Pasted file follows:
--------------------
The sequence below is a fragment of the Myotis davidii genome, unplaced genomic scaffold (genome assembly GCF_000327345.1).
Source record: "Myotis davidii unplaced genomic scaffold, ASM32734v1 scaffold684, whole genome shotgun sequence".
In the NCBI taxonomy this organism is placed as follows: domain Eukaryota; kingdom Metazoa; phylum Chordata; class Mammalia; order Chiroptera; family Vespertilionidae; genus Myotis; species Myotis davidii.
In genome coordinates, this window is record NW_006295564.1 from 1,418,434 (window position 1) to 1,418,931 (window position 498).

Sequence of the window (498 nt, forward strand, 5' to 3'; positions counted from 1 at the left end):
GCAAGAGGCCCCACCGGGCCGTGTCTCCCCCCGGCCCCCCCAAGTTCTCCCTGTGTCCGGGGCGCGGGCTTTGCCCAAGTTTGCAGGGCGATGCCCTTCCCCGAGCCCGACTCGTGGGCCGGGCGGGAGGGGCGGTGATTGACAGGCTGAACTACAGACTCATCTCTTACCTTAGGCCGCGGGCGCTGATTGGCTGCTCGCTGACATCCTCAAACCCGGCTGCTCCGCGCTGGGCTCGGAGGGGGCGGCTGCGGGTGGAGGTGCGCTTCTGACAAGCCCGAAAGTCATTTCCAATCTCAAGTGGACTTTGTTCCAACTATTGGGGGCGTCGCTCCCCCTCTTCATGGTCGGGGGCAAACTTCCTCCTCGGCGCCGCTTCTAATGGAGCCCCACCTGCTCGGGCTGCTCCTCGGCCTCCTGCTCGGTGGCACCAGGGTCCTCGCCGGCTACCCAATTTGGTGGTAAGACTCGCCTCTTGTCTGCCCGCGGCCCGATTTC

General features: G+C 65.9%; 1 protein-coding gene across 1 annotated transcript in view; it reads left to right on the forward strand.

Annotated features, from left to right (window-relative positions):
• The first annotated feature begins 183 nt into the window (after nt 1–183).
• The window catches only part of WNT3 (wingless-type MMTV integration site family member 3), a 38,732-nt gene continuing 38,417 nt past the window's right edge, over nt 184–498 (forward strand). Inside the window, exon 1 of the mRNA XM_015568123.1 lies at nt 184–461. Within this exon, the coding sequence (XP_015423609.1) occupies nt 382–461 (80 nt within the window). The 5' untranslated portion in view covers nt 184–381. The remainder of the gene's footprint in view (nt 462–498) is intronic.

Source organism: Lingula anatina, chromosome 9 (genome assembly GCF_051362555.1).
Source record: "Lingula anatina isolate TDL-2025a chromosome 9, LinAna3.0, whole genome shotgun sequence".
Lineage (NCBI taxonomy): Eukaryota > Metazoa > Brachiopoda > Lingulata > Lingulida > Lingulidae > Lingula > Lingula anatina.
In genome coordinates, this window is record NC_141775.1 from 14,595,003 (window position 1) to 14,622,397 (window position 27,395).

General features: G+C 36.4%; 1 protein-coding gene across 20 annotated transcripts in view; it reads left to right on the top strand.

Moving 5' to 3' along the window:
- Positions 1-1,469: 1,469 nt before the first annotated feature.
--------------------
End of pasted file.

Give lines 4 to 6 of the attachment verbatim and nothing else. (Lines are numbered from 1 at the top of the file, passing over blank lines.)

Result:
In genome coordinates, this window is record NW_006295564.1 from 1,418,434 (window position 1) to 1,418,931 (window position 498).

Sequence of the window (498 nt, forward strand, 5' to 3'; positions counted from 1 at the left end):
GCAAGAGGCCCCACCGGGCCGTGTCTCCCCCCGGCCCCCCCAAGTTCTCCCTGTGTCCGGGGCGCGGGCTTTGCCCAAGTTTGCAGGGCGATGCCCTTCCCCGAGCCCGACTCGTGGGCCGGGCGGGAGGGGCGGTGATTGACAGGCTGAACTACAGACTCATCTCTTACCTTAGGCCGCGGGCGCTGATTGGCTGCTCGCTGACATCCTCAAACCCGGCTGCTCCGCGCTGGGCTCGGAGGGGGCGGCTGCGGGTGGAGGTGCGCTTCTGACAAGCCCGAAAGTCATTTCCAATCTCAAGTGGACTTTGTTCCAACTATTGGGGGCGTCGCTCCCCCTCTTCATGGTCGGGGGCAAACTTCCTCCTCGGCGCCGCTTCTAATGGAGCCCCACCTGCTCGGGCTGCTCCTCGGCCTCCTGCTCGGTGGCACCAGGGTCCTCGCCGGCTACCCAATTTGGTGGTAAGACTCGCCTCTTGTCTGCCCGCGGCCCGATTTC